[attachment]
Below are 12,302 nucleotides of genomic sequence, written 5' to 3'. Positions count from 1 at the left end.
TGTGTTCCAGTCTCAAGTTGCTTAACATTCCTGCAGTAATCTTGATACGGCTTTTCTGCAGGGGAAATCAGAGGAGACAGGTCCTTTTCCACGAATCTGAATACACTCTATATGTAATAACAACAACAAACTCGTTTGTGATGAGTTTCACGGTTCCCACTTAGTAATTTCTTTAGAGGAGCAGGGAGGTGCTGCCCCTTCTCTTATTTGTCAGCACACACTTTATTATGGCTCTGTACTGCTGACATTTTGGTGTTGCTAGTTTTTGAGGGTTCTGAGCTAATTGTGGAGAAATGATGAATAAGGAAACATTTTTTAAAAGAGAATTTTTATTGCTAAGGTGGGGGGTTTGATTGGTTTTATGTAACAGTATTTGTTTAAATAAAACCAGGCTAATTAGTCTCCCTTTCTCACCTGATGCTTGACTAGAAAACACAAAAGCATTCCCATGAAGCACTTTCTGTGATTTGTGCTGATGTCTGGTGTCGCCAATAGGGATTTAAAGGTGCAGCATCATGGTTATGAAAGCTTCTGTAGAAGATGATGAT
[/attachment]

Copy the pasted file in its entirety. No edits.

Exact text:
Below are 12,302 nucleotides of genomic sequence, written 5' to 3'. Positions count from 1 at the left end.
TGTGTTCCAGTCTCAAGTTGCTTAACATTCCTGCAGTAATCTTGATACGGCTTTTCTGCAGGGGAAATCAGAGGAGACAGGTCCTTTTCCACGAATCTGAATACACTCTATATGTAATAACAACAACAAACTCGTTTGTGATGAGTTTCACGGTTCCCACTTAGTAATTTCTTTAGAGGAGCAGGGAGGTGCTGCCCCTTCTCTTATTTGTCAGCACACACTTTATTATGGCTCTGTACTGCTGACATTTTGGTGTTGCTAGTTTTTGAGGGTTCTGAGCTAATTGTGGAGAAATGATGAATAAGGAAACATTTTTTAAAAGAGAATTTTTATTGCTAAGGTGGGGGGTTTGATTGGTTTTATGTAACAGTATTTGTTTAAATAAAACCAGGCTAATTAGTCTCCCTTTCTCACCTGATGCTTGACTAGAAAACACAAAAGCATTCCCATGAAGCACTTTCTGTGATTTGTGCTGATGTCTGGTGTCGCCAATAGGGATTTAAAGGTGCAGCATCATGGTTATGAAAGCTTCTGTAGAAGATGATGAT